Blessings Mashaya 8 April 2017
HARARE – Under-pressure Finance minister Patrick Chinamasa has promised
severe punishment for companies and other traders who are not banking
money – accusing them of fuelling the country’s cash shortages which have
worsened in recent days.
This comes as banks have reduced further their daily withdrawal limits, in
addition to suspending dispensing money through Automated Teller Machines
Speaking in Parliament on Thursday, Chinamasa said some organisations were
wantonly disregarding the Bank Use Promotion (and Suppression of
Money Laundering) Act – which compels corporates to bank their surplus
cash on a daily basis when banks are open for business.
“In Zimbabwe, the opposite is true and as a result, we have noted with
great concern the deliberate disregard to the laws of the land by these
“Such unscrupulous traders should not continue to enjoy the freedom of
being in the reserved sectors without compliance. The net is closing in on
those players who continue to disrespect our laws.
“To date, three traders have been hauled before the courts for not banking
their sales proceeds, in line with the laws of the country. They have all
pleaded guilty to the offence and they now await their sentences after the
Easter holidays,” Chinamasa told gathered lawmakers.
“Non-banking of cash by traders is also a major cause of cash shortages
and queues for cash at banks. This indiscipline is counterproductive and
cannot continue to be tolerated.
“Money is like blood, it needs to circulate for the economy to survive.
Money should be circulating in order to deal with queues at the banks.
“Banks find themselves in a difficult position where they are compelled to
ration cash withdrawals in order to meet their customers’ demand.
“Banks have, therefore, continued to explore pragmatic measures to meet
their customers’ demand for cash,” he added.
The biting cash shortages have forced banks to slash further withdrawal
limits, with most of them now disbursing a maximum of $30 dollars a day,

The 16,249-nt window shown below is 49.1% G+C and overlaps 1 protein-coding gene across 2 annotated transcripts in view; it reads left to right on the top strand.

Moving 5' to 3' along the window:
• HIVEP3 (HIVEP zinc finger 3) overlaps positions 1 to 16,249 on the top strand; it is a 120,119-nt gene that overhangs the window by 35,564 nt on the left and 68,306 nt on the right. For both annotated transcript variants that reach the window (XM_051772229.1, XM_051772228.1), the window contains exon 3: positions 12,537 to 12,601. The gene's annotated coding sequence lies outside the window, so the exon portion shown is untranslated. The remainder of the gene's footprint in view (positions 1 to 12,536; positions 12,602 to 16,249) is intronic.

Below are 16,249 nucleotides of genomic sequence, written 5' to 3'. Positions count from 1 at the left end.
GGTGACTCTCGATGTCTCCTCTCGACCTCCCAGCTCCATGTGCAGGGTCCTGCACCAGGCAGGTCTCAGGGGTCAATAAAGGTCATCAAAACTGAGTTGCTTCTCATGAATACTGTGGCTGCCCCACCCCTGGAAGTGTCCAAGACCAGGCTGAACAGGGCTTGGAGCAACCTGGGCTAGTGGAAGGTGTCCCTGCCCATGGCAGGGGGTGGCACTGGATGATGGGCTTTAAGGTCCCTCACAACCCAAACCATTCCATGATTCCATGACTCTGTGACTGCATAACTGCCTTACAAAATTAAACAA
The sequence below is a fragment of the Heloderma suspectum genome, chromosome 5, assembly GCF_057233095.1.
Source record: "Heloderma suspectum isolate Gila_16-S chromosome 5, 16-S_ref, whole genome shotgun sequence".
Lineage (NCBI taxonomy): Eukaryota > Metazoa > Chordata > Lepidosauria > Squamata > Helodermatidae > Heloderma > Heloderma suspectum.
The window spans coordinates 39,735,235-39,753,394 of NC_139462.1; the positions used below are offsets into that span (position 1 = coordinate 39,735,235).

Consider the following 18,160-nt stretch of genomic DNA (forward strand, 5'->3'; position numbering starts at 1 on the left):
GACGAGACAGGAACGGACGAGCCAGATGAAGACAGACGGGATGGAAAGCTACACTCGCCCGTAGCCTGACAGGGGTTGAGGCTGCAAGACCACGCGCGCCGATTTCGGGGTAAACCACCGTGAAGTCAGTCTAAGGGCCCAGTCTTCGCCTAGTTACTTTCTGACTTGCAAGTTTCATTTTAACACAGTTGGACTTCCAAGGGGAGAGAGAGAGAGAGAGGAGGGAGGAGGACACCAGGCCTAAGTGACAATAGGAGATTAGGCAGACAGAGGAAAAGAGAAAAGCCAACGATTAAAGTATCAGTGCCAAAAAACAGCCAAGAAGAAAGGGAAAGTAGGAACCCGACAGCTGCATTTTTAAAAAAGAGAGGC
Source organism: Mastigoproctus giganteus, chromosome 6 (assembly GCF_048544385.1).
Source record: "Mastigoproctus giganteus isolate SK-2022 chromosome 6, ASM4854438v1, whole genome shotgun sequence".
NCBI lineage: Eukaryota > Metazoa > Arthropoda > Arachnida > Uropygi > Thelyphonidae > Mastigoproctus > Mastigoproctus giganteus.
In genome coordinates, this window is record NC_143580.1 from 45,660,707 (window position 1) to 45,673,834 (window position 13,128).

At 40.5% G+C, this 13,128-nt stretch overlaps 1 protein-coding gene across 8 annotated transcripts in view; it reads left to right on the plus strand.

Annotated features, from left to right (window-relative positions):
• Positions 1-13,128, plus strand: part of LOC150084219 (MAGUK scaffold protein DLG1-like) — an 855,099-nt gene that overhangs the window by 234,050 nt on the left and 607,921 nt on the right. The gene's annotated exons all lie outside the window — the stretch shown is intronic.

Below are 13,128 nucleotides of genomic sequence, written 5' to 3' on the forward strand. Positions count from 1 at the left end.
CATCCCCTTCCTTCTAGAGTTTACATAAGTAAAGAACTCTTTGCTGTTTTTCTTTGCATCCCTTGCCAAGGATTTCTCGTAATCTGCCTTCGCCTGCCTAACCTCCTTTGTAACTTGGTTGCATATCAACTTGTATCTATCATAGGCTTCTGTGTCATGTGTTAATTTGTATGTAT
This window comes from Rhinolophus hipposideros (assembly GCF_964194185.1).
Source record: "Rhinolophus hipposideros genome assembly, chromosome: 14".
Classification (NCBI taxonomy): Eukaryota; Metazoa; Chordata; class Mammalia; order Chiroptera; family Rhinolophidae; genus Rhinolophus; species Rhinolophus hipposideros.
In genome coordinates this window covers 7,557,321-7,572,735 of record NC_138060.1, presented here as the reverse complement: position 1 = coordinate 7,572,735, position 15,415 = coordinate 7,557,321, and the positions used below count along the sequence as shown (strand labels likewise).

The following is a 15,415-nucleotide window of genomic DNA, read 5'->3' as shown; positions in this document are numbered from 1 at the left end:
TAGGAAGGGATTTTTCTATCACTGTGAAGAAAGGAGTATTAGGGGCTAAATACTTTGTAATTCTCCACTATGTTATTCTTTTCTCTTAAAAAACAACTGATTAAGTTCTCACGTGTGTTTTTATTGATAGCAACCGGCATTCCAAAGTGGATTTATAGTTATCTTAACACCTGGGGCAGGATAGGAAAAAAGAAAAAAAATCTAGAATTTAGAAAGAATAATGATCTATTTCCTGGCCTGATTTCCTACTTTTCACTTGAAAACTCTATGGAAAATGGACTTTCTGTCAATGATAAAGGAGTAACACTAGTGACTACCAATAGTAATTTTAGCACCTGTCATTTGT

down from their usual $100 – while those that had capped the maximum
withdrawal limit at $500 a week have pulled this back to $200.
The cash shortages are also continuing to worsen despite the recent
opening of the tobacco marketing season.
The Reserve Bank of Zimbabwe (RBZ) increased the bond notes withdrawal
limit from a maximum of $150 a week to $100 per day, and $300 per week
towards the end of last year.
It has so far injected $102 million worth of the surrogate currency into
In the meantime, there are growing fears that the country’s economy may
soon hit the disastrous lows of 2008 – as bond notes continue to lose
their value against the United States dollar, with the coveted greenback
now almost completely unavailable on the open market.
At the same time, economists have told the Daily News that poverty levels
in the country are skyrocketing, with average incomes now at their lowest
levels in more than 60 years – and with more than 76 percent of the
country’s families now having to make do with pitiful incomes that are
well below the poverty datum line of more than $500.
In his annual birthday interview with the ZBC in February, President
Robert Mugabe unwittingly confirmed Zimbabwe’s worsening rot when he
revealed that he too was keeping his money at home, fearing bank failures.
“They (ordinary Zimbabweans) carry those earnings into their pillows and
briefcases back home and hold funds back home and become reluctant to
release them. Then the banks will not have any resource and will continue
to talk of illiquid banks in the system.
“That is what has happened. Dzimba idzi dzizere nemari (Many homes are
full of cash). Tikati kumapurisa nemasoja (If we instruct the police and
soldiers to) go house by house and dig for the funds that are being hidden
there . . . You will be guilty and I will be guilty.
“I don’t know who will not be guilty here . . . Dzimwe nguva ukaona tumari
twako wotya kuti aah ndikanoisa uko kuti ndizonoitora mangwana hapana (If
you have savings you will be afraid of depositing them in the bank because
tomorrow you may not get that money).
“So you tend to keep it. It’s not your fault . . . It’s the fault of a
system that has not yielded enough cash. Mind you, the (American) dollar
is not our currency,” Mugabe said.
Mugabe and his warring ruling Zanu PF, in power since Zimbabwe’s
independence from Britain in 1980, stand accused of turning the once
thriving local economy, which at one time was regarded as the bread basket
of Africa, into a much-derided basket case.